The US Federal Reserve has a new way to justify interest rate increases to contain inflation: It presents them as the best way to combat economic inequality.
This attitude contrasts with their traditional perspective regarding interest rates. Until now, sharp increases in interest rates like those announced for the coming months were considered harmful for low-income people. That sector is the one that suffers the most if the increase in rates generates an economic slowdown, unemployment and even a recession.
But now, some of the “Fed” officials who most favor low rates to protect the labor market say that inflation is cruel to the poorest and that containing inflation is a matter of justice. The burden of high prices “is particularly heavy on poorer households,” said Lael Brainard, an influential member of the Fed’s Board of Governors and a longtime advocate of low rates. “Containing inflation is our most important task right now,” she said in a speech Tuesday.
Brainard noted that food and energy account for a quarter of the price increases causing the highest inflation in the United States in 40 years. The poorest sectors spend a quarter of their income on food and transportation, he said, while the wealthiest classes spend less than a tenth.
Lawmakers from both parties agree that it is vital to contain inflation by gradually raising interest rates, a measure that will raise the cost of lending to individuals and businesses. In fact, most economists believe the Fed took too long to take this step and now risks having to curb credit too quickly, derailing the economy. Last month, the Fed raised its key rate from near zero to between 0.25% and 0.5%.
Some Democrats fear that a rise in interest rates will depress hiring at a time when unemployment is higher among African-Americans than whites.
“Clearly there is a lot to be done to make sure everyone has access to quality jobs,” Democratic Senator Sherrod Brown said last month at a hearing on Jerome Powell’s nomination for a second term as Fed chairman. “Raising interest rates too early can hurt labor market growth.”
Tim Duy, the chief economist at SGH Macro Advisers, and other analysts say the Fed is right to highlight the damage inflation can do to the poor. But it also suggests that the Fed is stretching it a bit when it says that inflation exacerbates economic inequality.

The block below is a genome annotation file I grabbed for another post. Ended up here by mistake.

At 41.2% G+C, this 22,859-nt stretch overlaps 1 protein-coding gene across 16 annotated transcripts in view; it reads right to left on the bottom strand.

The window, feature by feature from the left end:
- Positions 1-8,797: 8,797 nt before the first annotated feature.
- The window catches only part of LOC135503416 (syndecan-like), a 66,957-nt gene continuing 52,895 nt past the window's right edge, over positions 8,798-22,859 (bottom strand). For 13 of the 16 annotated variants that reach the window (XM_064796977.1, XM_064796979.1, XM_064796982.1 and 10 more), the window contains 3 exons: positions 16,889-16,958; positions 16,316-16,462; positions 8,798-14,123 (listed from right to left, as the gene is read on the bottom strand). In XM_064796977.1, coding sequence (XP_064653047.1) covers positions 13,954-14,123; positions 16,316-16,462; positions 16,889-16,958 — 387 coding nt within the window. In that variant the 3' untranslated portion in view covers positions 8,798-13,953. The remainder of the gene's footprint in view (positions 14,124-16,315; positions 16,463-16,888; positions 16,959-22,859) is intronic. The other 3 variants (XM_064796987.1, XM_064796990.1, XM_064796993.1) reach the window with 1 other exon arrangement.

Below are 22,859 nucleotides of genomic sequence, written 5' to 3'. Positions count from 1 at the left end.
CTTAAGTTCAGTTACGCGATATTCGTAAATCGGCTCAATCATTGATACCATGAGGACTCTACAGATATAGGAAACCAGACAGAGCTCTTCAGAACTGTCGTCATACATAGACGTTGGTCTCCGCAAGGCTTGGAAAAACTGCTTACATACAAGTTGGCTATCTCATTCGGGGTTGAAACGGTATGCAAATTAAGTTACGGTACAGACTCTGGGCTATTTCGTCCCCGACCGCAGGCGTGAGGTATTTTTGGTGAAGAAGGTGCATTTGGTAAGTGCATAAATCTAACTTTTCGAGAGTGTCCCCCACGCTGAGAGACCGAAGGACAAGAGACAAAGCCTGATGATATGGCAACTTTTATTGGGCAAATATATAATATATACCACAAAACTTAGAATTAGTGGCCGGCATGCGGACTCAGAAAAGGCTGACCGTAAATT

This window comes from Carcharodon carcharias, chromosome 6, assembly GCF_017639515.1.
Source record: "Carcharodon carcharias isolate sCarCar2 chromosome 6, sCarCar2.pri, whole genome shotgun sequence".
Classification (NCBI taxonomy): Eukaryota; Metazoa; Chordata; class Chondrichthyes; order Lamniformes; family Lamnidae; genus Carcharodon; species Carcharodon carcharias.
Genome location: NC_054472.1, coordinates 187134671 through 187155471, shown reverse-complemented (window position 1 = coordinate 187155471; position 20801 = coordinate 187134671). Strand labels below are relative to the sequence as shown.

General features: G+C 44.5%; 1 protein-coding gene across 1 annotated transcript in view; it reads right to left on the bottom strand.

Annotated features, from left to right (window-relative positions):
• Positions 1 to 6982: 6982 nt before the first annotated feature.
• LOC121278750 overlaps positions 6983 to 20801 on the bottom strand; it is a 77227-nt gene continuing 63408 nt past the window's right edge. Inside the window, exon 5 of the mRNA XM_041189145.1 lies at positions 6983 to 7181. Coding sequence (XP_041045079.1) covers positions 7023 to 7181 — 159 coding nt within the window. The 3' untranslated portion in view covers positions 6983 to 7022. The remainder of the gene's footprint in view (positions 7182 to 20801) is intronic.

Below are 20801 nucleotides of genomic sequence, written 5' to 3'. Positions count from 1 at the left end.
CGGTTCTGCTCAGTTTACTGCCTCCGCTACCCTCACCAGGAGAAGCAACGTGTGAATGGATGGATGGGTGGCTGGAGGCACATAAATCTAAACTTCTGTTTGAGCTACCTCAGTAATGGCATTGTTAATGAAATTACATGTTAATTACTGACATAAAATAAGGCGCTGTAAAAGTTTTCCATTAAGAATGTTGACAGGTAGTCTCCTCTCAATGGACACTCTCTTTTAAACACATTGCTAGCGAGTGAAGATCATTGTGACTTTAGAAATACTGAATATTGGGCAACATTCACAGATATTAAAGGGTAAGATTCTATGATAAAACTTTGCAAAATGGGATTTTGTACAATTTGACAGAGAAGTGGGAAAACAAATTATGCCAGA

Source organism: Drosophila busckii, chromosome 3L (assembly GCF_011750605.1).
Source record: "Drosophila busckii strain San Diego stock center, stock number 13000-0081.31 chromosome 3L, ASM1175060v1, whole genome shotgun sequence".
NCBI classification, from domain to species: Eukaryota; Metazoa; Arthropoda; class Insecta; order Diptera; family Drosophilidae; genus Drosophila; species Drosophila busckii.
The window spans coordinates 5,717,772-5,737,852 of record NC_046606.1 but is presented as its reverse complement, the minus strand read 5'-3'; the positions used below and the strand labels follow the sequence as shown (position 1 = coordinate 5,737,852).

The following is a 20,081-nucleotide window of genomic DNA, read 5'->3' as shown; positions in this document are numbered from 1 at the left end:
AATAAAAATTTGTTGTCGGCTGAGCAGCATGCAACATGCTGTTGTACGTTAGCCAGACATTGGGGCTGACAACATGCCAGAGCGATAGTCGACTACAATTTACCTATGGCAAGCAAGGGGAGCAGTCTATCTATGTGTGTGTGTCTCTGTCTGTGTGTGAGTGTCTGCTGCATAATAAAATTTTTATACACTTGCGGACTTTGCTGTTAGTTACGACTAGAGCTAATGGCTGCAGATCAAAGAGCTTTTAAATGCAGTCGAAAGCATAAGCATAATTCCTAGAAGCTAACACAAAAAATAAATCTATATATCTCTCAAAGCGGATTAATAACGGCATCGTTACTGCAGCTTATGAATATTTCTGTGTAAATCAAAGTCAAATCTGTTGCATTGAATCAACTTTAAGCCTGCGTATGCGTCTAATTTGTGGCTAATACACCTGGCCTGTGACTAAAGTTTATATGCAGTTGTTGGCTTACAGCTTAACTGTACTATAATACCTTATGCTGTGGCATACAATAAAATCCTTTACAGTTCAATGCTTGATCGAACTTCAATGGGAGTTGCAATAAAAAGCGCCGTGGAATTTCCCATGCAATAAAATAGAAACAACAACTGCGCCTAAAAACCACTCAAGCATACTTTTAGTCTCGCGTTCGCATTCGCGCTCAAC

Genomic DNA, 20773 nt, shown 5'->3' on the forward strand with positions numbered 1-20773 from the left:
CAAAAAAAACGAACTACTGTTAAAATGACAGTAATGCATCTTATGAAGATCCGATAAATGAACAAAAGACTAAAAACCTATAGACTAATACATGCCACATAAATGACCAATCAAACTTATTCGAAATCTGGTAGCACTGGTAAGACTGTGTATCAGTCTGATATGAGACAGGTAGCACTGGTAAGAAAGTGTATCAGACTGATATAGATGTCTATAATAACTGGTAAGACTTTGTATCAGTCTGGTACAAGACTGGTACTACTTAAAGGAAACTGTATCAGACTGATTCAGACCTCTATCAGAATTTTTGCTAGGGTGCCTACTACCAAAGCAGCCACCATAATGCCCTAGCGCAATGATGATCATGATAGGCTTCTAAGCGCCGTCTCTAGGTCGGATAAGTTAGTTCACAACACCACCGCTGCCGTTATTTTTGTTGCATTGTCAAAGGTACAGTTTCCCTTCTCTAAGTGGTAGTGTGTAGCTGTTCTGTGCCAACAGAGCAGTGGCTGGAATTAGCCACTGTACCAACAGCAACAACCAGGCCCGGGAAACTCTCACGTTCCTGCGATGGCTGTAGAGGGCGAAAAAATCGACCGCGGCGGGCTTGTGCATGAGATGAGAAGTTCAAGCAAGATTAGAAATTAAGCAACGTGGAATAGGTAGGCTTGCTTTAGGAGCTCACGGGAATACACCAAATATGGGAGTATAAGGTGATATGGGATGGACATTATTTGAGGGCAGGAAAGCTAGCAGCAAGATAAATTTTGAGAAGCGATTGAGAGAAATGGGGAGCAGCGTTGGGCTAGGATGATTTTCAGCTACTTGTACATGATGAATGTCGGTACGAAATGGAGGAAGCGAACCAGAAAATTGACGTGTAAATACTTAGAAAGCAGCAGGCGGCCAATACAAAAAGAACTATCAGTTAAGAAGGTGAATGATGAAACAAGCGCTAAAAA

Citi’s Nathan Sheets, who worked at the Fed, says inflation reduces the burden of debt, an element that can disproportionately affect low-income people. Salaries often rise in line with inflation. But mortgages and other debt generally have fixed interest rates that are easier to pay if your income rises due to inflation.
Brainard’s speech this week was one of the most notable examples of the Fed’s new thesis that inflation exacerbates inequality. Brainard said that the lowest-income households — one-fifth of the population — spend 77% of their income on basic needs, such as food and shelter. In contrast, those with higher incomes cover their basic expenses with 31% of their income.
Mary Daly, president of the Federal Reserve Bank of San Francisco and a longtime believer in the philosophy of keeping interest rates low, shocked many this week by declaring that “inflation is as bad as not having a job.”
Not being able to pay your bills or not being able to save for what you want “is something that keeps you up at night,” Daly told the Native American Financial Officers Association.
Powell himself began to change his perspective last year, when, testifying before Congress, he spoke of the high impact of inflation on the poorest, according to Duy.
It was a remarkable turnaround for Powell, who has focused on inequality far more forcefully than his predecessors.
The Fed hinted that it would take into account the unemployment rates of African-Americans and Hispanics when setting its interest rates. The US central bank also indicated that it would not raise rates in anticipation of an increase in inflation, but would wait for that increase to materialize.
Brainard said in February 2021 that getting ahead of inflation “can affect the progress of racial and ethnic groups, which have faced systemic problems.”
Powell and other Fed officials say their current goal is to lower inflation by reducing, not slowing, growth. They say that reducing inflation is important for the economy to continue expanding and unemployment to remain low.
Sheets thinks the Fed can raise rates without worrying too much about the labor market as their benchmark rate is so low right now. The Fed considers that its reference rate will not affect growth until it reaches 2.4%.
Minutes from the Fed’s most recent meeting, in March, released on Wednesday reveal that the central bank wants to reach that level as quickly as possible. Economists calculate that it would by the end of the year.
At that point, if inflation remains too high, the Fed could raise rates again, until a certain level of unemployment is generated and the specter of a recession looms.
“That’s where things get complicated,” Sheets said.